Iraqis crippled; Bush imposes ceasefire

Posted By DENHOLM BARNETSON   |   February 27, 1991
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RIYADH, Saudi Arabia, Feb. 27, 1991 (UPI) - With the Iraqi military crippled, most of its tanks and divisions destroyed and at least 50,000 troops captured following a bold and brilliantly executed allied ground assault, President Bush ordered Wednesday a halt to the offensive, saying: ''Our military objectives are met.''

U.S. forces, fighting side-by-side with those from Britain, France, Saudi Arabia, Kuwait, Syria, the United Arab Emirates, Bahrain, Qatar and Oman, completed the liberation of Kuwait and defeated the an Iraqi army that entered the Persian Gulf war as the fourth largest in the world, Bush said.

The allied forces surrounded the elite Iraqi Republican Guard units and set up ''a solid wall'' of military might reaching across most of southern Iraq, Gen. H. Norman Schwarzkopf, commander of Operation Desert Storm, said during an hour-long briefing in the Saudi capital. Schwarzkopf said U.S. forces penetrated deep into Iraq and, if they had wanted, could have seized the capital of Baghdad ''unopposed, for all intents and purposes.''

''We've almost completely destroyed the offensive capability of the Iraqi forces in the Kuwaiti theater of operations,'' Schwarzkopf said.

Kuwait had been occupied since an Aug. 2 invasion. The Wednesday midnight EST ceasefire came just 100 hours after the start of the massive ground attack and six weeks after the beginning of the war.

Schwarzkopf said that allied forces had ''rendered inoperable'' 29 of Iraq's 42 military divisions. The allies later beat back the Iraqis in final battles with two Republican Guard units in Iraq.

The remaining 11 divisions did not pose an imminent threat to allied forces, Pentagon officials said, though they suggested that a limited number of units could still fight. Many of the divisions have been weakened by having dispersed, retreated or surrendered, these officials added.

The swiftly moving developments came after allied forces gained control of Kuwait City, prompting the U.S. State Department to announce that it would reopen its embassy in Kuwait within the next few days.

Having declared, ''Our military objectives are met,'' Bush said, ''This suspension of offensive combat operations is contingent upon Iraq's not firing upon any coalition forces and not launching Scud missiles against any other country. If Iraq violates these terms, coalition forces will be free to resume military operations.''

A Pentagon spokesman said U.S. and allied troops will remain in position on the battlefield in Iraq and Kuwait until the details of a permanent ceasefire have been completed.

Schwarzkopf presented a glowing assessment of allied accomplishments, saying the ground war had been an unparalleled success.

Allied forces, he said, had confirmed destroying 3,008 of Iraq's 4, 230 tanks but believed the number to be closer to 3,700 as a result of ongoing fighting with two Republican Guard divisions.

The allies have also confirmed destroying 1,856 of Iraq's 2,870 armored personnel carriers and 2,140 of its 3,110 artillery, he said.

In what may become one of the most astounding features of Operation Desert Storm, Schwarzkopf said that only 28 U.S. troops have been killed in ground conflicts since the land war began on Sunday, though the number increased relatively quickly since Tuesday, when seven troops were reported killed in ground action.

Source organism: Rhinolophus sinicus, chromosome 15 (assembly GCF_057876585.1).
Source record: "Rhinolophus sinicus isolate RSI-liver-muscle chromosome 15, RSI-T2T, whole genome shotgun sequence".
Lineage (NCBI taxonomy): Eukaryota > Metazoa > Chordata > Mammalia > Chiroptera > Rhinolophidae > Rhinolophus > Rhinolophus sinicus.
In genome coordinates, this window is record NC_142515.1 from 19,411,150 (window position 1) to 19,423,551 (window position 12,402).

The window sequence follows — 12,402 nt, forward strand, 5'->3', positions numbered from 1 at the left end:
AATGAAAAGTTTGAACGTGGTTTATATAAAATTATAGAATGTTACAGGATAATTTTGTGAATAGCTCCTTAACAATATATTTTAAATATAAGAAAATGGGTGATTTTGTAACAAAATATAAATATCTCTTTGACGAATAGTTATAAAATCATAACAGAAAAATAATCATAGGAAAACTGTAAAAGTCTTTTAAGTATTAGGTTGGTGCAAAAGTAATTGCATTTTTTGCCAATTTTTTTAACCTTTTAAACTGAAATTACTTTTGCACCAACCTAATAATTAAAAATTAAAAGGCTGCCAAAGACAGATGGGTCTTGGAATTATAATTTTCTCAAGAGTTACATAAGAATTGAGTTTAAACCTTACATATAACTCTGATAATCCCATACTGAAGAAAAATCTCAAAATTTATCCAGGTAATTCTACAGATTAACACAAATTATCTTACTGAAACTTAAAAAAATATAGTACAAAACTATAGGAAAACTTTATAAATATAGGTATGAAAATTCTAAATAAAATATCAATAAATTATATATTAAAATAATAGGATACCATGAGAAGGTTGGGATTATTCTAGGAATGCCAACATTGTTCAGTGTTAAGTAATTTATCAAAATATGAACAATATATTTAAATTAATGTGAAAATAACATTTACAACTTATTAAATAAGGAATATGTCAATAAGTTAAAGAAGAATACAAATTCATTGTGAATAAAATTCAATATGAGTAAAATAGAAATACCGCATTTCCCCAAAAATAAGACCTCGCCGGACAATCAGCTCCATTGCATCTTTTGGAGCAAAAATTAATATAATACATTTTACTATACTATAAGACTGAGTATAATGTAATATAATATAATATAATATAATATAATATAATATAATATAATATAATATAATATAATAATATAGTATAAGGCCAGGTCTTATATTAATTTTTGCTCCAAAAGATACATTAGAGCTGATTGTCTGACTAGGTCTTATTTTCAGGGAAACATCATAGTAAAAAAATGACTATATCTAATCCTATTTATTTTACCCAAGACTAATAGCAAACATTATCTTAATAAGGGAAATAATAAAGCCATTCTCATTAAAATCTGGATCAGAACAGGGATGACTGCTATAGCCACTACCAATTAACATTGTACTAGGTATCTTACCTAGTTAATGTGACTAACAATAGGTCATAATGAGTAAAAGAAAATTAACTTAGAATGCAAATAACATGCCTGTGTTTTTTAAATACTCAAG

Seven of the 28 were Marines who were killed during a mine-clearing operation. Another 28 reservists were killed Monday evening when a warhead of a Scud missile hit a military barracks in Dhahran, Saudi Arabia. Twenty-three troops were killed in action between the start of hostilities on Jan. 17 and the beginning of the ground war.

Iraqi troops, however, have suffered severe casualties, with infantry units stretched along the Kuwaiti border suffering the most. Heavy air bombardment, followed by intense ground raids, resulted in a ''very, very large number of dead'' in these units, Schwarzkopf said. ''We even found them when we went into these units ourselves and found them in the trench lines.''

Schwarzkopf used adjectives such as ''brilliant,'' ''superb'' and ''extraordinary'' to capture the success of airborne forces who parachuted into remote areas, troops who punched through Iraqi fortifications in southern Kuwait and cavalry divisions that steamed toward Republican Guard units near the Euphrates River.

Over merely eight hours Wednesday morning, allied forces ''rendered inoperable'' eight Iraqi divisions, which at their height consisted of 20,000 troops each. Three of those divisions were composed of Republican Guard troops.

A U.S., French and British force in southeastern Iraq trapped the Republican Guard in its highly fortified positions in the area, said Gen. Maurice Schmitt, the commander of the French allied contingent.

The 18th U.S. Army Corps, to which the 9,000 French combat troops are assigned, cut off the Republican Guard's route of retreat to Baghdad through an ''encircling maneuver'' carried out together with the 7th U. S. Army Corps and the British 1st Armored Brigade, Schmitt said.

The liberation of Kuwait City followed a large-scale tank battle in which Iraq's 3rd Armored Division was beaten at the Kuwait International Airport at a cost of more than 100 tanks. The airport had been encircled Tuesday by U.S. Marines, who were later joined by Army units and other allied forces to wipe out the Iraqi armor.

But the military success came at a heavy cost to residents. Many were tortured and killed, while an estimated 40,000 citizens were rounded up and taken as hostages.

Schwarzkopf suggested that the civilians may be used as a bargaining chip by Saddam Hussein for land but could only speculate on their whereabouts.

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